Characteristics of the Maxwell DISC ‘D’ Style

As I had discussed in my previous article, Communication: Friend or Foe?, DISC Is an acronym, which stands for D for Dominant, I for Influencing, S for Steady and C for Compliant communication styles. It further identifies Task-First behavior vs. People-First behavior.

Each behavioral style has instinctive behavioral strengths and limitations. Learning how to maximize your strengths and minimize your limitations is the first step to effective leadership development.

The Maxwell DISC leadership style report will help you identify these strengths and limitations.

Today embarks upon a four-part series to share and illuminate each of the specific DISC styles starting with the Maxwell DISC “D” style.

D – Dominant, Measures how a person solves problems and responds to challenges. The higher the ‘D’ value, the more active and aggressive an individual will be in trying to overcome problems and obstacles.

The lower the ‘D’ value, the less of a need to control or be in a lead position.

Generalization of the “D” style: D’s are an outgoing and task-first style. They are thinkers who are genuinely motivated to win. They are confident, bold and daring and not afraid to meet challenges. They’re the action – “Get’er done.” people.

Behavioral Strengths of the “D”: They are strong-willed, productive, decisive, and practical people. They are also optimistic, and courageous born leaders, who are independent, self-sufficient and resolute.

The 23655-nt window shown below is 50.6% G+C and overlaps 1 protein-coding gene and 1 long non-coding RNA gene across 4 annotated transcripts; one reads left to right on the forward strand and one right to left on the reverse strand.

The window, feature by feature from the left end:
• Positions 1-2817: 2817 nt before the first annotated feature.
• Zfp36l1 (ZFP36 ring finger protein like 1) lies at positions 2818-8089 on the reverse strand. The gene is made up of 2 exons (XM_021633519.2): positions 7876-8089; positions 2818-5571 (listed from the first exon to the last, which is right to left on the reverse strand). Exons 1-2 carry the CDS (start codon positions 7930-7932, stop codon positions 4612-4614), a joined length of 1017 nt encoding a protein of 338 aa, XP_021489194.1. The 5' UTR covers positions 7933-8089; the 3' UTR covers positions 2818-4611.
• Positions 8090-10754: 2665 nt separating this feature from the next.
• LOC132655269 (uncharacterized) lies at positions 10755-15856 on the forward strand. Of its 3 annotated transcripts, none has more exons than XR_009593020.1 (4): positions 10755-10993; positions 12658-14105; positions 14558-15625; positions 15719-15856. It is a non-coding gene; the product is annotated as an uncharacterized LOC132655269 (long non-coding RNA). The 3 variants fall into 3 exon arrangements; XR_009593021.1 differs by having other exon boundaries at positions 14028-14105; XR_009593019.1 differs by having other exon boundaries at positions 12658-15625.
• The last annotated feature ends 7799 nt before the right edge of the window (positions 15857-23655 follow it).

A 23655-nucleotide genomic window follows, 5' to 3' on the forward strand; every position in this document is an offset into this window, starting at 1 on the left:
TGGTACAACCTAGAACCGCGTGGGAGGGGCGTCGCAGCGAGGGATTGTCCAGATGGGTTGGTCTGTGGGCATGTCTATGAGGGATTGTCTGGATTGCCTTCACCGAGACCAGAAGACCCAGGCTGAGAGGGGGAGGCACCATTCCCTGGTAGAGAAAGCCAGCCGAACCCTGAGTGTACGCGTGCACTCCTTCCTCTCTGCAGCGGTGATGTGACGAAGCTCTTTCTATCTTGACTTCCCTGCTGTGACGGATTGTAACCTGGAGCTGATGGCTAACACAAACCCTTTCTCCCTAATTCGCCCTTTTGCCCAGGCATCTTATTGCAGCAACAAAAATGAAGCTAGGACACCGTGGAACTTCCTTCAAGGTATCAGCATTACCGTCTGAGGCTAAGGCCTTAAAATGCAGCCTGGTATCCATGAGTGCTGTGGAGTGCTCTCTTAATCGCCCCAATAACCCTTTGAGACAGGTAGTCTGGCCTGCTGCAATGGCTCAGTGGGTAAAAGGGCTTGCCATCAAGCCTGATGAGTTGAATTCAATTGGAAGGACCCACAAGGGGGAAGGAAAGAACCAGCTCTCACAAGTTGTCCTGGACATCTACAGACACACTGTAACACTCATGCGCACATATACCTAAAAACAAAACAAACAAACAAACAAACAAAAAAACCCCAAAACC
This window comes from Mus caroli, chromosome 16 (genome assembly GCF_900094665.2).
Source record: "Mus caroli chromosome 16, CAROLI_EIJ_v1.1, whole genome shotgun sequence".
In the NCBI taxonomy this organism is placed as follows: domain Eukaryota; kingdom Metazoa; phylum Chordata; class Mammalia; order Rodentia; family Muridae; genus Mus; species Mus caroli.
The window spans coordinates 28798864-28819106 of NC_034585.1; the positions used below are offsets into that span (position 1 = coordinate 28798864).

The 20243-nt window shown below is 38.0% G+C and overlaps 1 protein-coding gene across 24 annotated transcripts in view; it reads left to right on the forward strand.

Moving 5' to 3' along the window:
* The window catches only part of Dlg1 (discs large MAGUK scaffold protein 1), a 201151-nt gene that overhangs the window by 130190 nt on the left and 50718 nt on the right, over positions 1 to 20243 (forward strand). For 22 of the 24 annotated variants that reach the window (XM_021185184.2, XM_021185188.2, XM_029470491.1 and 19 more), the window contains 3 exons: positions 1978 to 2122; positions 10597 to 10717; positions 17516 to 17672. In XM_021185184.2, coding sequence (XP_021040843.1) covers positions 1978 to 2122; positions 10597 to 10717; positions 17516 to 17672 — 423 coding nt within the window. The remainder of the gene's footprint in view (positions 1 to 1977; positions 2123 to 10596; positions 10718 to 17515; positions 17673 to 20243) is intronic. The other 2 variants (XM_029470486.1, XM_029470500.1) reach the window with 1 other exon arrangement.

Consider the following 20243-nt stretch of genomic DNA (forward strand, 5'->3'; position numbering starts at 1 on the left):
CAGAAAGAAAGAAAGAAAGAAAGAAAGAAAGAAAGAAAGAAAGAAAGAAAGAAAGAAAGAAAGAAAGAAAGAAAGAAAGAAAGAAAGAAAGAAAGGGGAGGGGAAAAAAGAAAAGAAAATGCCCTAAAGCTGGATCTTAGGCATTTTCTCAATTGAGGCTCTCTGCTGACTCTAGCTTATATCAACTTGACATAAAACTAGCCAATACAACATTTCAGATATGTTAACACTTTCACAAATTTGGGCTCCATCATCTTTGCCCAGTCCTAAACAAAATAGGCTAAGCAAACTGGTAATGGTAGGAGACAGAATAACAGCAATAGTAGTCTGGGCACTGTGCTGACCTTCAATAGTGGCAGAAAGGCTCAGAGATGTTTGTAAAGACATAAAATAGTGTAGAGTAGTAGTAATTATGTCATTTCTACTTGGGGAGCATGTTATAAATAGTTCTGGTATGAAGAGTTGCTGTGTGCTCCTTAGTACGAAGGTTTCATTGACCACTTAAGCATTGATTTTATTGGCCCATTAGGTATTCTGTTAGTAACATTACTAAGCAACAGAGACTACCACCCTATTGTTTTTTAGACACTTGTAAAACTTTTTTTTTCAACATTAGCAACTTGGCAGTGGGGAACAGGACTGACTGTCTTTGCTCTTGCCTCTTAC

Behavioral Limitations of the “D.” They may come across as unsympathetic and cold, and sometimes insensitive and inconsiderate. They may also be unforgiving, argumentative and impatient, and absolutely opinionated. And may find it difficult to relax, and won’t give up when losing.

Describing the “D” Dominant style: We use words like dominant, direct, demanding, decisive and determined. They can be intense: they tend to know two speeds in life, zero and full throttle . . . Mostly full throttle.

The “D” Style communicates in a very direct manner saying what they mean and mean what they say.

They decide quickly and almost effortlessly. They don’t mind conflict because they would rather face things head-on than tip-toe around an issue.

They act boldly but with confidence. They would rather do something and take a risk, versus doing nothing at all,

They are results-oriented and willing to overcome challenges as necessary and as required to meet their goals. They like control and choices, and they are comfortable being in charge and delegating.

These are passionate and tremendously loyal people. They also have feelings and personal needs that may not be apparent. If you earn their respect they will move heaven and earth to help you.

Those who work with a “D” style will do well to remember not to take everything that a “D” does or says personally, especially when they are on task.

They like to achieve their goals so it is good to realize that this is the mode they operate in. You will find that a D person can relax after they are able to check off the task at hand, until then they are focused and determined.

D’s can be very caring and the way they express their feelings is not typically by verbal communication, instead, they show they care by doing something for others often behind the scenes.

As you can imagine the application for improved communication, and specifically DISC is endless e.g., From corporate board rooms to mom-and-pop shops. From local municipalities and town councils to large bureaucratic operations. From your local police to vast military operations. From the Sales Department to your kitchen table, again, the applications are endless.

I hope this was helpful, and for more information and for your Maxwell DISC Assessment, feel free to reach out to me.

John G. Manjounes

Executive Leadership Coach

Communication Consultant